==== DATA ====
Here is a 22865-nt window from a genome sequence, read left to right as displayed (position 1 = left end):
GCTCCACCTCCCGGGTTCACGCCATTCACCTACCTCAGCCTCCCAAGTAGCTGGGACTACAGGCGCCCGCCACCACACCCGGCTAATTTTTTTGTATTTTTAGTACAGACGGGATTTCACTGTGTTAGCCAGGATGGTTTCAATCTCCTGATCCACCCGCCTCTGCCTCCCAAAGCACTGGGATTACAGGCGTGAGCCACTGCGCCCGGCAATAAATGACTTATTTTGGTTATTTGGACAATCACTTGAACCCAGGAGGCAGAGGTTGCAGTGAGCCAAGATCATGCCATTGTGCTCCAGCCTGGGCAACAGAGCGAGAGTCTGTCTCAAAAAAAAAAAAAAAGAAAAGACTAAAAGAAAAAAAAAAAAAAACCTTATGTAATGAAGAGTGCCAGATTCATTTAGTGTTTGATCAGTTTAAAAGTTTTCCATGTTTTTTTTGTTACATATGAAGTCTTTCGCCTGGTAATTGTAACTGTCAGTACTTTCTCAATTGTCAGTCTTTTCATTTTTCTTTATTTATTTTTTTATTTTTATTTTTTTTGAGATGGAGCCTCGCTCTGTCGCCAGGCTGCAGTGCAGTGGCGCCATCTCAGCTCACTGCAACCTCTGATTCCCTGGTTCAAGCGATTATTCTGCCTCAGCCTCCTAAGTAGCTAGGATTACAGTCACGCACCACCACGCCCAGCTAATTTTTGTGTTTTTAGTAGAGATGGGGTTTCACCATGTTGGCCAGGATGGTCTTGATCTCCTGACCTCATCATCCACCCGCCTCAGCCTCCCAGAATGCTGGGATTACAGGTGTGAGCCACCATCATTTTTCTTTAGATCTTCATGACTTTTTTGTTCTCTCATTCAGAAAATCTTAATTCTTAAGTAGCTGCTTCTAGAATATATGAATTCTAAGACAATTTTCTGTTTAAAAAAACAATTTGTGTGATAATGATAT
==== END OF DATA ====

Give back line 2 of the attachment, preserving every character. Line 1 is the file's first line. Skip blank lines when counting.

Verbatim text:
GCTCCACCTCCCGGGTTCACGCCATTCACCTACCTCAGCCTCCCAAGTAGCTGGGACTACAGGCGCCCGCCACCACACCCGGCTAATTTTTTTGTATTTTTAGTACAGACGGGATTTCACTGTGTTAGCCAGGATGGTTTCAATCTCCTGATCCACCCGCCTCTGCCTCCCAAAGCACTGGGATTACAGGCGTGAGCCACTGCGCCCGGCAATAAATGACTTATTTTGGTTATTTGGACAATCACTTGAACCCAGGAGGCAGAGGTTGCAGTGAGCCAAGATCATGCCATTGTGCTCCAGCCTGGGCAACAGAGCGAGAGTCTGTCTCAAAAAAAAAAAAAAAGAAAAGACTAAAAGAAAAAAAAAAAAAAACCTTATGTAATGAAGAGTGCCAGATTCATTTAGTGTTTGATCAGTTTAAAAGTTTTCCATGTTTTTTTTGTTACATATGAAGTCTTTCGCCTGGTAATTGTAACTGTCAGTACTTTCTCAATTGTCAGTCTTTTCATTTTTCTTTATTTATTTTTTTATTTTTATTTTTTTTGAGATGGAGCCTCGCTCTGTCGCCAGGCTGCAGTGCAGTGGCGCCATCTCAGCTCACTGCAACCTCTGATTCCCTGGTTCAAGCGATTATTCTGCCTCAGCCTCCTAAGTAGCTAGGATTACAGTCACGCACCACCACGCCCAGCTAATTTTTGTGTTTTTAGTAGAGATGGGGTTTCACCATGTTGGCCAGGATGGTCTTGATCTCCTGACCTCATCATCCACCCGCCTCAGCCTCCCAGAATGCTGGGATTACAGGTGTGAGCCACCATCATTTTTCTTTAGATCTTCATGACTTTTTTGTTCTCTCATTCAGAAAATCTTAATTCTTAAGTAGCTGCTTCTAGAATATATGAATTCTAAGACAATTTTCTGTTTAAAAAAACAATTTGTGTGATAATGATAT